Vietnamese enterprises started buying one tonne of rice each in March for temporary storage in the Mekong Delta, Do Anh Tuan, deputy director of the Institute of Policy and Strategy for Agriculture and Rural Development, told Nong thon Ngay nay (Countryside Today).
Some argue that Prime Minister Nguyen Tan Dung's policy to temporarily keep rice off the market by storing it has benefited enterprises, not farmers. What's your position on this?
Our rice production is still fragmented. While effective contracts on purchasing agricultural products and the value chain between farmers, enterprises and the international market have not yet been formulated, the government's policy is still necessary in my opinion.
The benefits from good export prices following temporary storage will be shared between the farmers and the enterprises, even though enterprises have to share their benefits with middlemen.
However, this policy is just a short-term market intervention. To ensure farmers benefit, it is important to implement more long-term measures.
Enterprises say they don't benefit from the government's policy, due to the low process of disbursement because the benefits are smaller than the interest. What are your thoughts on that?
I think this story reflects a weak link between enterprises and farmers. On the farmers' side, immediately following the harvest the farmers sell their rice paddies to middlemen. And then the enterprises buy the paddies from the middlemen. As a result, the farmers didn't benefit. And in some cases most of the profit went to the middlemen, not the enterprises. The middlemen bought the paddies at low prices and sold them at very high prices.
However, with the Government's decision to buy up rice for temporary storage, the enterprises will be given subsidised loan interest rates. The actual buying price depends on the enterprise's ability to look for export contracts while rice demand in the international market is fluctuating – particularly when rice export prices drop. This reality has stopped many enterprises from temporarily storing rice.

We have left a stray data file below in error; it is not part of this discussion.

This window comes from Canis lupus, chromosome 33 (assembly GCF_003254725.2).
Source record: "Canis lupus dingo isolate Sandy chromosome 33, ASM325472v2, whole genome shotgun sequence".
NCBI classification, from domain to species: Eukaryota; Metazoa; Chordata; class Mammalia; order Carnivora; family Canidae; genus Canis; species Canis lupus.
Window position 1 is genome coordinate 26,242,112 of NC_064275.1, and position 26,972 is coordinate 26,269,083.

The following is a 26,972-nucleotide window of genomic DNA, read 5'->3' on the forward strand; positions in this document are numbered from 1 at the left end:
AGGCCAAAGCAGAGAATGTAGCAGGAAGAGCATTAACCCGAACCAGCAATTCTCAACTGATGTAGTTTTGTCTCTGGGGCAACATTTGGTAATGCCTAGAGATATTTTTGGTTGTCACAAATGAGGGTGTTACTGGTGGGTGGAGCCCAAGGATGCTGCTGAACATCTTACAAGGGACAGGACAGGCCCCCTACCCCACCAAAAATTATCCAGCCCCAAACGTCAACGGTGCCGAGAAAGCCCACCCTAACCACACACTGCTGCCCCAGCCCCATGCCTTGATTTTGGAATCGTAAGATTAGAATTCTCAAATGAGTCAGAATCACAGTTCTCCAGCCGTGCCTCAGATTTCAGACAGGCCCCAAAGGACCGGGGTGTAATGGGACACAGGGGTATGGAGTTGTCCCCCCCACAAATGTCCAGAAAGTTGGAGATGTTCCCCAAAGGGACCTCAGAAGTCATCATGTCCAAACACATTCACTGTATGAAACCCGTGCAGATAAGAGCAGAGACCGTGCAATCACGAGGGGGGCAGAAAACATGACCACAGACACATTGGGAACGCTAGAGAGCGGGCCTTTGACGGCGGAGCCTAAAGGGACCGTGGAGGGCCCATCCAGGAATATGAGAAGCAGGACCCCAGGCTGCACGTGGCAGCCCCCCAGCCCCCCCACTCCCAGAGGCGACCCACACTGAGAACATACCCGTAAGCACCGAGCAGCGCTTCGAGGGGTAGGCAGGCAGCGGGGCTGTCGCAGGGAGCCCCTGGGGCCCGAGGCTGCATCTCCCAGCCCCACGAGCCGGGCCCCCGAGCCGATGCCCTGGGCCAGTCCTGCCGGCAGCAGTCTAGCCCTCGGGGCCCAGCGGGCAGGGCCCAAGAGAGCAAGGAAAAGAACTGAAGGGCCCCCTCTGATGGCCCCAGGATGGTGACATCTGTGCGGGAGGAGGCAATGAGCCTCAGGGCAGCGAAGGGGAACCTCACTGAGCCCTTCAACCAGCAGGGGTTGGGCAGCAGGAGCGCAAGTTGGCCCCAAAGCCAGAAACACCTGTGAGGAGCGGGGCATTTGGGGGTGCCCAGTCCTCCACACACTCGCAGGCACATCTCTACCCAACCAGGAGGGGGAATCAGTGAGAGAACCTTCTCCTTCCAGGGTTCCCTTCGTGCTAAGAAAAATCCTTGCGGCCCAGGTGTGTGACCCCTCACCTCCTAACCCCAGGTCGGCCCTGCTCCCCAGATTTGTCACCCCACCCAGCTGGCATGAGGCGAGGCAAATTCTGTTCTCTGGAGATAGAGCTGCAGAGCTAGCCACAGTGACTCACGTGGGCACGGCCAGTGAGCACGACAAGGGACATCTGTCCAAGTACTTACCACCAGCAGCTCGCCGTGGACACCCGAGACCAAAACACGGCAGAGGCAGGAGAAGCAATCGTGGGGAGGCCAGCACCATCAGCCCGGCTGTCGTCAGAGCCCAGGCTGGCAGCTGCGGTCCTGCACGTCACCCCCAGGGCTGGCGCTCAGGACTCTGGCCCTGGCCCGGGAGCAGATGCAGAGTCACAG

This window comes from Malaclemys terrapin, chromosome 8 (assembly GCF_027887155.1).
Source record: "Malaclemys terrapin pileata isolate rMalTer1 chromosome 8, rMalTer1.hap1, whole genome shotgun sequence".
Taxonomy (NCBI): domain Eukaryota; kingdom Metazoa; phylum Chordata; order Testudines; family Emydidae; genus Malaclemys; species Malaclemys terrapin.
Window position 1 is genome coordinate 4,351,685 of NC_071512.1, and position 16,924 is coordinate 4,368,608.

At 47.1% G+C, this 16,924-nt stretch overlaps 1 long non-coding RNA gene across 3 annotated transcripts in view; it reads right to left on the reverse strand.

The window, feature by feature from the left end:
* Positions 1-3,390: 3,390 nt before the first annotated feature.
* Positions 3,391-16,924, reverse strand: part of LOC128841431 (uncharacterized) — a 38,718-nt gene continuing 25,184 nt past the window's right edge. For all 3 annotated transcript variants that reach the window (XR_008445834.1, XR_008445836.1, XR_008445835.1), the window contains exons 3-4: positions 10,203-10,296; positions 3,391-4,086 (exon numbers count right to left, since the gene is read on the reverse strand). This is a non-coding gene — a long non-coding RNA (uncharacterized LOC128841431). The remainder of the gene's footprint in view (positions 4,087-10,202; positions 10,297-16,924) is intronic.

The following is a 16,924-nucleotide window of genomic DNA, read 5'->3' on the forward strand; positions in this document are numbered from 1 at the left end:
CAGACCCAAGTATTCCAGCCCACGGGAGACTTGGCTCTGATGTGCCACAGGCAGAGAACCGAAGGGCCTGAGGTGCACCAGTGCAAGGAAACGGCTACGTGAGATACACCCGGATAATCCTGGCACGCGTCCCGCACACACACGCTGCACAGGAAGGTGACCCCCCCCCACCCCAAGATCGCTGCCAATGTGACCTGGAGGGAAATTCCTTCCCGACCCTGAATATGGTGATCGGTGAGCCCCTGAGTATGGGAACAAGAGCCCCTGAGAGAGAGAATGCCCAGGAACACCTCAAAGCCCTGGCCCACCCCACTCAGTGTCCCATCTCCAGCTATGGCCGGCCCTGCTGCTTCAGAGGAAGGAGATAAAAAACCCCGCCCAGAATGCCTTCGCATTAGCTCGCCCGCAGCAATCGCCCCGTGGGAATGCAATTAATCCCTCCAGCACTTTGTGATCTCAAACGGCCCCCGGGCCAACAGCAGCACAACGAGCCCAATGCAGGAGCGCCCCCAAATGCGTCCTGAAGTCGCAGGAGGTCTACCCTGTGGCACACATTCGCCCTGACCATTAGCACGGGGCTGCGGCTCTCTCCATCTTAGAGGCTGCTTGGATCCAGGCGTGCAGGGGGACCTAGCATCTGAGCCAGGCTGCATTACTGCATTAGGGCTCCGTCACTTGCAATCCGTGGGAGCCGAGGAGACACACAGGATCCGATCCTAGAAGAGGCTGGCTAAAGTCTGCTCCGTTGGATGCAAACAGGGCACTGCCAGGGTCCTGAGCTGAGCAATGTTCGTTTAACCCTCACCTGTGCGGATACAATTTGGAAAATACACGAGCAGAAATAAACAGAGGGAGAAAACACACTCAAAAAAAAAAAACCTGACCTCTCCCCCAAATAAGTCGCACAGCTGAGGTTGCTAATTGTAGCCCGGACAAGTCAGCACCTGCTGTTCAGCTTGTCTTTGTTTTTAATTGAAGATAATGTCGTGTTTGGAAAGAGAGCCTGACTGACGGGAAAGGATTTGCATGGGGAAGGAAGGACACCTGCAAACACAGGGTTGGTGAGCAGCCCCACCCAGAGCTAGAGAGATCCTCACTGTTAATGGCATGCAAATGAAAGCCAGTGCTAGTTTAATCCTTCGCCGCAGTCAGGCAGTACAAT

Last but not least, many Vietnamese export enterprises don't have good storage systems to keep rice quality and prevent losses while looking for importers.
So if the enterprises have good storage systems and good business plans, as well as access to credit, they may not need the Government's subsidised loan interest rates.
The final objective of the Government's policy is to help farmers sell their rice paddies at higher, more stable prices. Do you think the Government should adopt other measures to support the policy?
In my opinion, the decision to buy up rice for temporary storage should not be made by enterprises alone. The Government should buy up about 20 to 30 per cent of rice from farmers after each harvest season. In addition, enterprises affiliated with the Viet Nam Food Association should buy up by 20 to 30 per cent of farmers' rice . Farmers' co-operatives should also buy 10 to 20 per cent. Of courses, both the enterprises and co-operatives will be given subsidised loans from the Government. — VNS